Family members of security forces killed in Sinai on Thursday arrive to Almaza military airport to receive their bodies for burial, in Cairo, Egypt, Friday, Jan. 30, 2015. An Egyptian militant group affiliated with the Islamic State has claimed responsibility for coordinated and simultaneous attacks Thursday killing at least 32 security officers that involved locations in three Sinai towns, and required a previously unseen level of coordination. Image Credit: AP

Al Arish, Egypt: The death toll in a string of attacks targeting soldiers and police in Egypt's Sinai Peninsula has climbed to at least 40, a health official said on Friday, prompting President Abdul Fattah Al Sissi to cut short a visit to Ethiopia.

A Daesh extremist group affiliate formerly known as Ansar Beit Al Maqdis claimed responsibility for Thursday's coordinated attacks on military and police facilities in the north of the volatile province.

The dead included security personnel and civilians, Sinai health official Tareq Khater said, adding that at least 36 other people were wounded.

The provincial security headquarters, intelligence buildings and an army officers club as well as a newspaper office and army checkpoints were all hit by mortar fire and car bombs, security officials said.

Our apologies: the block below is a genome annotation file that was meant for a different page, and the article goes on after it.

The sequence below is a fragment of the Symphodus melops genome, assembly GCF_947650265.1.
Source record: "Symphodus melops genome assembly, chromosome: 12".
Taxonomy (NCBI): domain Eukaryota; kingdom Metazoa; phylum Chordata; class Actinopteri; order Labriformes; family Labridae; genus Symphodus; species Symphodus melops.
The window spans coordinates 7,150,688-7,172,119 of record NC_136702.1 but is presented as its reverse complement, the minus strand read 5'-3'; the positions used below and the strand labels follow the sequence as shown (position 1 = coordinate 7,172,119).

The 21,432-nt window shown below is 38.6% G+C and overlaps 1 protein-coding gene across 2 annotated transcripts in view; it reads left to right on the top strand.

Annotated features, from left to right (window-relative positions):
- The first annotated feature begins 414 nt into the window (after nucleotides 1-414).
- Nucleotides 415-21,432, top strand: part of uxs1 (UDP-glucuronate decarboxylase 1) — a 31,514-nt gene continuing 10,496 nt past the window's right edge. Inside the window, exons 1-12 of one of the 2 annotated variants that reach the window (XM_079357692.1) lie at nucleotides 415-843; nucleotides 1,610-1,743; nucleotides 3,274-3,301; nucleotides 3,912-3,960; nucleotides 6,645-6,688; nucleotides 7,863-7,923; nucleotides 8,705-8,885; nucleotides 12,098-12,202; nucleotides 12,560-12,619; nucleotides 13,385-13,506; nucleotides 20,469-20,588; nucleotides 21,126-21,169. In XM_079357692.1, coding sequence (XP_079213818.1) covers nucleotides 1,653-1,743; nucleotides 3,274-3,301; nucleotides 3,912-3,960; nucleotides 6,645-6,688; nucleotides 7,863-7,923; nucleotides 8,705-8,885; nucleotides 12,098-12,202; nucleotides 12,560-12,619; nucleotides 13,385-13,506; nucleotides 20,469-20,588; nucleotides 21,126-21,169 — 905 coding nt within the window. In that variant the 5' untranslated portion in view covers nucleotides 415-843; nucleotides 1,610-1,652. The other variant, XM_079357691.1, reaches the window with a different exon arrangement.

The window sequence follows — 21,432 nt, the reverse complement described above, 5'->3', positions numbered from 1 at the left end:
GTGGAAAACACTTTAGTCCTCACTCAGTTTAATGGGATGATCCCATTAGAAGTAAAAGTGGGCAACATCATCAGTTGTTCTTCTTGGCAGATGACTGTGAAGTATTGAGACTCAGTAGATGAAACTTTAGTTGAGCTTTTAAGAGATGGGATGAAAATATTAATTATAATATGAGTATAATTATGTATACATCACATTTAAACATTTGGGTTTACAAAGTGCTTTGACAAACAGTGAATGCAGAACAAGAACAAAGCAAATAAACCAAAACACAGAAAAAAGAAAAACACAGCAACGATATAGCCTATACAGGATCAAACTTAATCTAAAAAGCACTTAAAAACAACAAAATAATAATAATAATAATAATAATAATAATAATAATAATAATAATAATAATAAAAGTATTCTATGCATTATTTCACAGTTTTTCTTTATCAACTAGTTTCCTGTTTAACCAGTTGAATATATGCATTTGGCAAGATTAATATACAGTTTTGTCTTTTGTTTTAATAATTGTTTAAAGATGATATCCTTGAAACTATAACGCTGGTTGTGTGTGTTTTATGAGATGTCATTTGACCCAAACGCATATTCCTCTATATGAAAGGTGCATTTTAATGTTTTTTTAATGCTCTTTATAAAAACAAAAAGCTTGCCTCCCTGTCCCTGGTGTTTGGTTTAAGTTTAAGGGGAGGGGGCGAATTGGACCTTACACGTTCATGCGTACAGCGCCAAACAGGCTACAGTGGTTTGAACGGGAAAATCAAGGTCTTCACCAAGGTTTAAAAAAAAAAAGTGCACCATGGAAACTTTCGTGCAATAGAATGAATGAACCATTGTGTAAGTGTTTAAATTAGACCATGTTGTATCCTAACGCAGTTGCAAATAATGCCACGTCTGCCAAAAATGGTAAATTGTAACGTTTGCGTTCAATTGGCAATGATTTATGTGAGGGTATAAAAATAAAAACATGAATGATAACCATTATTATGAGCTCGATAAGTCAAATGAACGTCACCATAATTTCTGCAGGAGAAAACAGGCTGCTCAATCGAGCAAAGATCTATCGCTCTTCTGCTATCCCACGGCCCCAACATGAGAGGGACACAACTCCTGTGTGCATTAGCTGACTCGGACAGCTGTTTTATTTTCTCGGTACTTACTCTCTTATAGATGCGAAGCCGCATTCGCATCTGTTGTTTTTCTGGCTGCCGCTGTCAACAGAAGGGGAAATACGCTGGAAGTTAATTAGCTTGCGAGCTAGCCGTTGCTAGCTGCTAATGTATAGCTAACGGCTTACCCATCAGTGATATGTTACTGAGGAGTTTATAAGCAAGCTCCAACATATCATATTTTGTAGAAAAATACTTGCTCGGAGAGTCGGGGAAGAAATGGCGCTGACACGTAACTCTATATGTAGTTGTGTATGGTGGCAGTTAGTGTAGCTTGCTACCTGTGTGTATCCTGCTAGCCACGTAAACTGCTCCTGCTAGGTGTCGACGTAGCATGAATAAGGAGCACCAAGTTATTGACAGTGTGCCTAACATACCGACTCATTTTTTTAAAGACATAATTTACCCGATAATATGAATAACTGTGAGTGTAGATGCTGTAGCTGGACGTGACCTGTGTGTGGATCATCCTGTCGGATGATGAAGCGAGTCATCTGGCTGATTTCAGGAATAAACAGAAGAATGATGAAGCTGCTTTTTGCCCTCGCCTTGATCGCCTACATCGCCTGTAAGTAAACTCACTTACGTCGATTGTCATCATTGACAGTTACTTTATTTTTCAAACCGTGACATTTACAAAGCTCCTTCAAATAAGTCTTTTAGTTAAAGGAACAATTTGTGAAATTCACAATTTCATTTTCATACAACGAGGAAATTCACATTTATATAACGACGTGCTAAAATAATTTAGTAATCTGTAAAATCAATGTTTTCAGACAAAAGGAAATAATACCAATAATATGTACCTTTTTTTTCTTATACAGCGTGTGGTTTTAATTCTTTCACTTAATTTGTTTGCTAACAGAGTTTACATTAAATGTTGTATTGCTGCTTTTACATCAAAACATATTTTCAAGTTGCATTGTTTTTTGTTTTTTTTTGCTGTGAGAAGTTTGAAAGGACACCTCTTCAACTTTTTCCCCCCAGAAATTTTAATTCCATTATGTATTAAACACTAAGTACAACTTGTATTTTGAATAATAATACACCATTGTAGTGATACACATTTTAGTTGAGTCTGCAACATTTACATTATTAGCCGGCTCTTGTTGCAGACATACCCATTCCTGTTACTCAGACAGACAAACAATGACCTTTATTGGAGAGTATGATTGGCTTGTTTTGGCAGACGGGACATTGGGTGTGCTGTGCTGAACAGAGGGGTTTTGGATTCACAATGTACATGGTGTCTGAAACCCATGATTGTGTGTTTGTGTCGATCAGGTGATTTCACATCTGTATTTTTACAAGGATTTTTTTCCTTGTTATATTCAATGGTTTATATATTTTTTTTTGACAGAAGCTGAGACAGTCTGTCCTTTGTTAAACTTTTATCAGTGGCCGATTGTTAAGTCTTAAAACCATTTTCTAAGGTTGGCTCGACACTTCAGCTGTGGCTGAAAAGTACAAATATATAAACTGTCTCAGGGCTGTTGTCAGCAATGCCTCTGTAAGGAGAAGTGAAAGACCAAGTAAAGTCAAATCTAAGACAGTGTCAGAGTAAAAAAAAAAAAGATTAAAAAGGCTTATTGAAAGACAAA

The militant group, which last year pledged allegiance to the jihadist militia, claimed responsibility for the attacks - the deadliest blow to Egyptian security forces in years.

On a website used by the Daesh for official announcements, the group said it had targeted an army base and a security compound in Al Arish, the capital city of northern Sinai, with three car bombs and "infiltrators."
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The group, now calling itself the Sinai Province of Daesh, also claimed to have hit eight checkpoints in Al Arish, the town of Rafah on the border with the Palestinian Gaza Strip, and elsewhere in the area.

In October, at least 30 Egyptian soldiers were killed in a series of synchronized attacks in northern Sinai.

Al Sissi's office said on Friday that he had decided to cut short a visit to Ethiopia, where he is attending an African Union summit, and return to Cairo to "follow the situation."

Security forces in the remote desert peninsula bordering Israel and Gaza have come under repeated attack from jihadists since the 2011 uprising that toppled longtime president Hosni Mubarak.

Egyptian army has engaged in a series of campaigns since August 2011 to suppress the jihadists. In recent months, residents have been evacuated to create a kilometre-deep buffer zone along the Gaza border.